No-Cry Sleep Training

Are you interested in using a no-cry sleep training method? The following article will help to guide you in implementing it.

This is the next installment of this sleep training series, and here we’ll explore  a no-cry (or “less cry” as I like to refer to it) method that is available to parents.

In Part One I went over what you need to have in place before starting any sleep training, and in Part Two, I discussed what you need to understand about the protest crying that happens when you change expectations. If you haven’t read these two articles, please read them first as they contain important information.

No-Cry Sleep Training Method: Fading

First, I want you to go into this method with eyes wide open: there is generally still some protesting involved. And the protesting can be general fussing, to full out, hard crying.

Tears represent an emotion, and it’s usually frustration. It’s very rare to not have a baby express their frustration, annoyance, tiredness, etc., without tears.

As parents, I believe we shouldn’t send the message that tears, or working through frustrations, are bad. Therefore, if you pick this method, think of it as a gradual, reduce-tears-as-much-as-possible, method.

The Fading method is ideal for parents who are truly committed to a less-cry sleep training method, as they generally take a long time and require a lot of patience. (As a side note; I do not recommend any formal sleep training until the baby is at least 4 months old, or 4 months from expected due date for preemies).

This doesn’t mean that you can’t do anything before this time to help shape a healthy sleep routine, (you can, see my suggestions here). But there are many biological changes that happen around the 4 month mark, so it’s ideal to wait until this point or later.

Fading involves slowly and very, very gradually removing whatever sleep prop is inhibiting solid sleep; usually pacifier, breast or bottle. On the first day, a parent will repeatedly offer the sleep association but withdraws it when the child is almost asleep.



If the child cries, the parent would offer it again and repeat the process until the child falls asleep. Each day after that, the parent would remove the sleep association a little bit sooner.

No-cry sleep training methods can go by a few names, but they employ this general guideline of gradually withdrawing whatever sleep association the child has.

The point is to use the sleep prop less, and remove it sooner each sleep period, so that the child slowly learns how to fall asleep on their own.

 6 Tips for No-Cry Sleep Training Success

In order to be successful with this technique, consider the following points

1. Before you begin, set up some structure and guidelines for yourself ahead of time so you have a clear plan for reducing your involvement.

2. Make sure bedtime is very early for the next few weeks.

3. Write your plan down so that you have a specific goal to follow each day.

4. Understand your child’s temperament as this will influence the timeline.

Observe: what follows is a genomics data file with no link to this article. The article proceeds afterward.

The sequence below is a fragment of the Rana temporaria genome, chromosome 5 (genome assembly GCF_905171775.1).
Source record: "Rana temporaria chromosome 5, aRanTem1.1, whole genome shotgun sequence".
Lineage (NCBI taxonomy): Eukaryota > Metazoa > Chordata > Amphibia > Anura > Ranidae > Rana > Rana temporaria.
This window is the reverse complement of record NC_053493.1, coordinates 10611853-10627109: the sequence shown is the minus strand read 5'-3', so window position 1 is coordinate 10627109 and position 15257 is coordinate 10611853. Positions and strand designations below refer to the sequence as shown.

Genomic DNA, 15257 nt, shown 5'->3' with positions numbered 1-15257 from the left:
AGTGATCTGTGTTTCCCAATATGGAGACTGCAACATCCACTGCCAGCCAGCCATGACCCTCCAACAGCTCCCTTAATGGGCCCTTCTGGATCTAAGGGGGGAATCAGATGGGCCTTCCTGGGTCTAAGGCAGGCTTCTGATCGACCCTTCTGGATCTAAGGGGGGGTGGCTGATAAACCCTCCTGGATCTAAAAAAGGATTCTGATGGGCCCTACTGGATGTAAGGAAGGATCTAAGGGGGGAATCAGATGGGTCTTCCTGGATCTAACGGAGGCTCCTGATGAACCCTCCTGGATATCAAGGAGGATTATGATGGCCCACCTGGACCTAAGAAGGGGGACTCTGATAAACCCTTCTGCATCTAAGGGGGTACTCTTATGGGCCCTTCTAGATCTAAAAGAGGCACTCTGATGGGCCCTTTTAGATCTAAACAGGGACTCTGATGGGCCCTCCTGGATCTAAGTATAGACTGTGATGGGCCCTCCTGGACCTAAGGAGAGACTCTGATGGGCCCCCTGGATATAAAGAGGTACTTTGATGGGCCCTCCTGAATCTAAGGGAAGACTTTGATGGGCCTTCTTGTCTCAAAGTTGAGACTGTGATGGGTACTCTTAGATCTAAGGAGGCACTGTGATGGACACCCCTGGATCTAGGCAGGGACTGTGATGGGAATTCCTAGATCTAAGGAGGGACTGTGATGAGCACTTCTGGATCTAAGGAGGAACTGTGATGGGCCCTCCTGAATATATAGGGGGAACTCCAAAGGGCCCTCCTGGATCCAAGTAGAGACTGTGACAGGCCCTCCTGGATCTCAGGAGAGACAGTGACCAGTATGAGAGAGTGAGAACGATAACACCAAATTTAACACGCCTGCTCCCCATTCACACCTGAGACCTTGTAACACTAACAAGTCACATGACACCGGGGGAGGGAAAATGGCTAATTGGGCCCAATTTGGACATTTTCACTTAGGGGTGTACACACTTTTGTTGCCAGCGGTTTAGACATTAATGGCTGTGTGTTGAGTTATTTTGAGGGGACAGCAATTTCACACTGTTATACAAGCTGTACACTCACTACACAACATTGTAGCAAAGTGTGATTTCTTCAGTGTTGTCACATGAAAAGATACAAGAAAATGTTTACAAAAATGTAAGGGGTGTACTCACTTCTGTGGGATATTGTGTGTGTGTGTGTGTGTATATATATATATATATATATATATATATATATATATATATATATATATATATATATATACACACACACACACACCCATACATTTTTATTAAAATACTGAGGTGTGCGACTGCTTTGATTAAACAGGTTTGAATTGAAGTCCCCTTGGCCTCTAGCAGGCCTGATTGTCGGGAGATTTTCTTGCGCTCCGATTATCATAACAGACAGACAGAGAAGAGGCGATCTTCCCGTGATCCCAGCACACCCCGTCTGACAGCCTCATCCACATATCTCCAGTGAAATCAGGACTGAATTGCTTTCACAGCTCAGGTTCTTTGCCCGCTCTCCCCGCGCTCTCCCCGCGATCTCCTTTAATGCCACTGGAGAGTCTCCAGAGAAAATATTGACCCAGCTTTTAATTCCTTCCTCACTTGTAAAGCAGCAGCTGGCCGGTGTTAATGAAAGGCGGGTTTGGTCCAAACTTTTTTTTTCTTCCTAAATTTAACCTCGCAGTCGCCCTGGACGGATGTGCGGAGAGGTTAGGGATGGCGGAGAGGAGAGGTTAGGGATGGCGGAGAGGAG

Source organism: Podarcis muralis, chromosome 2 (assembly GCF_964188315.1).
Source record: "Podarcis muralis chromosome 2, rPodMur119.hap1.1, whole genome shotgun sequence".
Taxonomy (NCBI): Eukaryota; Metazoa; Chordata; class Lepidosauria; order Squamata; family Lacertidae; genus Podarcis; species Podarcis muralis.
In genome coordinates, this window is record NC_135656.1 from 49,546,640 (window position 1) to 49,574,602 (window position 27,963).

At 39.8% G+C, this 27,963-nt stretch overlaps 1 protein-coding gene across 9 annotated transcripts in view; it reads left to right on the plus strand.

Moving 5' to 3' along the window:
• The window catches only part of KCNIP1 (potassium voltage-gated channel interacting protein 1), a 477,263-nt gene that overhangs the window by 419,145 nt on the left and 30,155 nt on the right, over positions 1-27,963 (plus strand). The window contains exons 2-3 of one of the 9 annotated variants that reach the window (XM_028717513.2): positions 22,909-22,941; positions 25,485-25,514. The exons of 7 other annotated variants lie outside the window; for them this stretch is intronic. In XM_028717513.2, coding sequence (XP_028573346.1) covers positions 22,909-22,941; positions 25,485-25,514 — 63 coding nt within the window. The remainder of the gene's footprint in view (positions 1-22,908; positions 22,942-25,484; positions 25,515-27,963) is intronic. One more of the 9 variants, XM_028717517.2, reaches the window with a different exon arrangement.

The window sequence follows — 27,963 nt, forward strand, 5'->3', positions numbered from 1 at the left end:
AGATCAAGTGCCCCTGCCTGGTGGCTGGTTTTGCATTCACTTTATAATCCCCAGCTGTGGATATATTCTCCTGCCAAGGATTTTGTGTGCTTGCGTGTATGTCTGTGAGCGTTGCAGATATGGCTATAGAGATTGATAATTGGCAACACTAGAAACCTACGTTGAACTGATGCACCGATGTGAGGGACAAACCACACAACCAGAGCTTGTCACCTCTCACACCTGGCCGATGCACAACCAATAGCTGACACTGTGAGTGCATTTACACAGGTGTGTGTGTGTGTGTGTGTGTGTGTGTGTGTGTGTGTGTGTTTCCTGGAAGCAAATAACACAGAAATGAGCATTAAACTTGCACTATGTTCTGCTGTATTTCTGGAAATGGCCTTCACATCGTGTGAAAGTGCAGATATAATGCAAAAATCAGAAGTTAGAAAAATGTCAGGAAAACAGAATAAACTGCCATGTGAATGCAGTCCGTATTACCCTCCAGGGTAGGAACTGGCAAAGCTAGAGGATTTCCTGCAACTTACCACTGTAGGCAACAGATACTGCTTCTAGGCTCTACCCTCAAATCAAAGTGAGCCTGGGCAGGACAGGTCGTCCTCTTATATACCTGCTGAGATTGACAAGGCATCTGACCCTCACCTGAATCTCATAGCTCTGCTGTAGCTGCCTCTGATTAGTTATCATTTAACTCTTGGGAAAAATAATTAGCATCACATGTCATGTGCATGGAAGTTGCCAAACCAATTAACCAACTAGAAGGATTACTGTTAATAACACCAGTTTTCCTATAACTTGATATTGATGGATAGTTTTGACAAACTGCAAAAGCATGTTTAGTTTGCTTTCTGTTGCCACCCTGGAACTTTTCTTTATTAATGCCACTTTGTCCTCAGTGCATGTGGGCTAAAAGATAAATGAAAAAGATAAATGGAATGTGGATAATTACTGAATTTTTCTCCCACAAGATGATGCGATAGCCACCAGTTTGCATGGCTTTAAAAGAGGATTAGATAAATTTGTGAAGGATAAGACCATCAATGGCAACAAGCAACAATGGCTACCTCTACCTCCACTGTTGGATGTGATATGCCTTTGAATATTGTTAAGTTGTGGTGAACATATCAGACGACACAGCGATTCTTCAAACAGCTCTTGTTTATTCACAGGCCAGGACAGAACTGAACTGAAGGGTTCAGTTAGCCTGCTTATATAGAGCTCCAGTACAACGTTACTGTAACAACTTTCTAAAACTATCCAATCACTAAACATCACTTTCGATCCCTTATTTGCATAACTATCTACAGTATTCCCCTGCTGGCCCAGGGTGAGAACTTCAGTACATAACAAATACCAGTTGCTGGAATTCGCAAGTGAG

5. Once you begin, be prepared to be very consistent EACH and EVERY sleep period.

6. Have realistic expectations. This is a very gradual method, and does require patience. If you expect to see results after one night, then you will be frustrated  and not likely to follow through.

How Long Does It Take to Work?

In terms of length it takes to start seeing significant progress, this method can take 3 weeks to 3 months. This doesn’t mean everything will be perfect, it means that with consistency of implementation, you will begin to consistent progress. Please note that nap training usually takes longer to fix than night sleep does, so stay the course with the naps for longer.

Your child’s temperament is really important with a very gradual method like this. One parent who has been blessed with a very go-with-the-flow type of child will see progress quicker than a parent of a child with a more persistence temperament type. It doesn’t mean that both parents can’t be successful, but it does mean that the second parent will have to keep at this method much longer.

The age of the child will also influence the progress. This method usually moves quicker for younger babies as the older ones have a longer history of falling asleep with the sleep association and can be more persistent.

Pros and Cons of No-Cry Sleep Training


  • This is a very gradual method which may help to cut back on the amount of tears.
  • A parent can be with their child every step of the way.
  • It is often viewed as the most gentlest sleep training method possible and is suitable for parents who practice Attachment Parenting philosophy but are wanting to help their child learn how to fall asleep independently.


  • Not suitable for certain personality types and older babies
  • Since this is such a gradual method,  it is hard to maintain consistently.
  • Although it’s referred to a ‘no-cry sleep training method’, that can be misleading as some children may still cry out of frustration as the sleep association is being offered each time but in reduced amounts.
  • Parents can become frustrated with the lack of progress and this may lead to quitting before success happens.
  • Some kids become enraged with their sleep prop repeatedly being offered and removed

As you can see this method (as all methods) work better at certain ages, different personality types and for different parents. If this method doesn’t seem like a good fit for your family, continue onto Part Four in this sleep training series.

If you’re feeling overwhelmed, please consider a consultation. Part of my job as a sleep consultant is to assist you with picking the most suitable method, so if you’re not sure, I’m here to help.  Please contact me at .

Have you ever tried a no-cry sleep training method? How did it go? Join the Baby Sleep 101 Facebook page and tell us about it or join in on one of the weekly  (and FREE) Q & A sessions!